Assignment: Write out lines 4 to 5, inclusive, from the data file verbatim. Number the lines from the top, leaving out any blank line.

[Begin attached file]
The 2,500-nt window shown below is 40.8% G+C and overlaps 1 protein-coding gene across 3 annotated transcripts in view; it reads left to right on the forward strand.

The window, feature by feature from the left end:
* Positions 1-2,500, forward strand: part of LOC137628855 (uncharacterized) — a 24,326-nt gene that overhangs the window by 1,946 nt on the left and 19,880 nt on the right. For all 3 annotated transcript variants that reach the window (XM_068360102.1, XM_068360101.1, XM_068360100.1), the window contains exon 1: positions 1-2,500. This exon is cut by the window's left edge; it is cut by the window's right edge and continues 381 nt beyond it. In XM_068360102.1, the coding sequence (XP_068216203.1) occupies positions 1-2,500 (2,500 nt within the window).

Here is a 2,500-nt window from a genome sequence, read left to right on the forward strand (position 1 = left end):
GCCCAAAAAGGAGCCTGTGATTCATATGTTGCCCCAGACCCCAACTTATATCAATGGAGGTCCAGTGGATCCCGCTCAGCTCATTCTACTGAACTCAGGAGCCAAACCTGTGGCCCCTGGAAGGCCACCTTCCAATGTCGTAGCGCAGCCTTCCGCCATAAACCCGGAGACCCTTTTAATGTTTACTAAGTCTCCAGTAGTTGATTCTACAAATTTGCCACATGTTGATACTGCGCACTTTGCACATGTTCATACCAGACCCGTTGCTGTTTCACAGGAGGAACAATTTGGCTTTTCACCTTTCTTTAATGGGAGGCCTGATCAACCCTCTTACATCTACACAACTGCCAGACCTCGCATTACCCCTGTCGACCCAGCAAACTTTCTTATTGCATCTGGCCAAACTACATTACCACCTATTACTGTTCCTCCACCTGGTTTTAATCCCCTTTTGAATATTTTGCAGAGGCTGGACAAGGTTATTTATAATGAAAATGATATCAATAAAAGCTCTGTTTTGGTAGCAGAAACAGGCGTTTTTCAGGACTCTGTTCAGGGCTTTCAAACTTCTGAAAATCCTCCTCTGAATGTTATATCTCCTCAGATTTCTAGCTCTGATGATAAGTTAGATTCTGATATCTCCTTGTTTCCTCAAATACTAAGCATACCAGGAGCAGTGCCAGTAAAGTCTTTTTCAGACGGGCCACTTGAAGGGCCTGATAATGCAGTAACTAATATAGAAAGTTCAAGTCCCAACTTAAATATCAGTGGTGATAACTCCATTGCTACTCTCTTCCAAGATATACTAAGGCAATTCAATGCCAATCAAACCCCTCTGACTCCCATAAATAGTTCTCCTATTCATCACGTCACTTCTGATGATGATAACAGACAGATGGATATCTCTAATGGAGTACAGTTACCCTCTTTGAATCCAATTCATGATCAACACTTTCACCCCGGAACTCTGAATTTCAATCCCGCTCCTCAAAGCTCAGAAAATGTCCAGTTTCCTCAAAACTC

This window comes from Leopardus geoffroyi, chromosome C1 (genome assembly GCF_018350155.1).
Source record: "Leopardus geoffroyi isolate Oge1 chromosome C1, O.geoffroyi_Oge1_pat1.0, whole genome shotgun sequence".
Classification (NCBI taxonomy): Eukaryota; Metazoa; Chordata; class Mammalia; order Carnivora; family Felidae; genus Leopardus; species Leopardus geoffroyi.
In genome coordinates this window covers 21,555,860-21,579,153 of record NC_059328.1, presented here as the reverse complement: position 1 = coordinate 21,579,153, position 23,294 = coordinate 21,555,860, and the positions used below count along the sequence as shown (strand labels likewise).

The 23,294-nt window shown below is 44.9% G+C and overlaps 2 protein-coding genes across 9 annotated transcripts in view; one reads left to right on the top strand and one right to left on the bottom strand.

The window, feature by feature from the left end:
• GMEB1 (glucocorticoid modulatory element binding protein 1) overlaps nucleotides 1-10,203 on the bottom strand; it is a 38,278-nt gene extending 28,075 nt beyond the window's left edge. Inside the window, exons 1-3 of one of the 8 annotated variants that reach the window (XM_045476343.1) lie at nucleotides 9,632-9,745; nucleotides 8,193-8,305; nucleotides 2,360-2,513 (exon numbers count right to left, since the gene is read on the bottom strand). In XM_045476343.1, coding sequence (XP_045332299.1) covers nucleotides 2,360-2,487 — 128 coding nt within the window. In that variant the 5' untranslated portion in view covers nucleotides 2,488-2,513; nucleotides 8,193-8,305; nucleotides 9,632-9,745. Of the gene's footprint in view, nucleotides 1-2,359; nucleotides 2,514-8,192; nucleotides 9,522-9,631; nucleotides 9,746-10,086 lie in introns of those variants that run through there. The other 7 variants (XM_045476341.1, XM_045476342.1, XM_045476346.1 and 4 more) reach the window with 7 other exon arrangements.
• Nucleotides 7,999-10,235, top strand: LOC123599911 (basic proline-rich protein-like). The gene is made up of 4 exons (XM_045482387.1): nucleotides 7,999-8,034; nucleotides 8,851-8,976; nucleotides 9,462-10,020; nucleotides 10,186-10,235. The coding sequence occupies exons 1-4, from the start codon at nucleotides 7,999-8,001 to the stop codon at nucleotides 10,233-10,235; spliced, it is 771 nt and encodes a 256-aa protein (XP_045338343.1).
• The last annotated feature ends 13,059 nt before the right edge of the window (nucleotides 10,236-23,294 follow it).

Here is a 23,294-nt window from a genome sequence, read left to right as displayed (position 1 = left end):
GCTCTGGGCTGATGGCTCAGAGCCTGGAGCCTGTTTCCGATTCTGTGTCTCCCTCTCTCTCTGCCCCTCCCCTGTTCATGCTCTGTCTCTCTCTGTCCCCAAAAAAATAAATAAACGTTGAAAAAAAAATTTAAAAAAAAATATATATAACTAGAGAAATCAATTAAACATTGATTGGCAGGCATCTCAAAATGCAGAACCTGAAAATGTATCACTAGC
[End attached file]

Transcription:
Here is a 2,500-nt window from a genome sequence, read left to right on the forward strand (position 1 = left end):
GCCCAAAAAGGAGCCTGTGATTCATATGTTGCCCCAGACCCCAACTTATATCAATGGAGGTCCAGTGGATCCCGCTCAGCTCATTCTACTGAACTCAGGAGCCAAACCTGTGGCCCCTGGAAGGCCACCTTCCAATGTCGTAGCGCAGCCTTCCGCCATAAACCCGGAGACCCTTTTAATGTTTACTAAGTCTCCAGTAGTTGATTCTACAAATTTGCCACATGTTGATACTGCGCACTTTGCACATGTTCATACCAGACCCGTTGCTGTTTCACAGGAGGAACAATTTGGCTTTTCACCTTTCTTTAATGGGAGGCCTGATCAACCCTCTTACATCTACACAACTGCCAGACCTCGCATTACCCCTGTCGACCCAGCAAACTTTCTTATTGCATCTGGCCAAACTACATTACCACCTATTACTGTTCCTCCACCTGGTTTTAATCCCCTTTTGAATATTTTGCAGAGGCTGGACAAGGTTATTTATAATGAAAATGATATCAATAAAAGCTCTGTTTTGGTAGCAGAAACAGGCGTTTTTCAGGACTCTGTTCAGGGCTTTCAAACTTCTGAAAATCCTCCTCTGAATGTTATATCTCCTCAGATTTCTAGCTCTGATGATAAGTTAGATTCTGATATCTCCTTGTTTCCTCAAATACTAAGCATACCAGGAGCAGTGCCAGTAAAGTCTTTTTCAGACGGGCCACTTGAAGGGCCTGATAATGCAGTAACTAATATAGAAAGTTCAAGTCCCAACTTAAATATCAGTGGTGATAACTCCATTGCTACTCTCTTCCAAGATATACTAAGGCAATTCAATGCCAATCAAACCCCTCTGACTCCCATAAATAGTTCTCCTATTCATCACGTCACTTCTGATGATGATAACAGACAGATGGATATCTCTAATGGAGTACAGTTACCCTCTTTGAATCCAATTCATGATCAACACTTTCACCCCGGAACTCTGAATTTCAATCCCGCTCCTCAAAGCTCAGAAAATGTCCAGTTTCCTCAAAACTC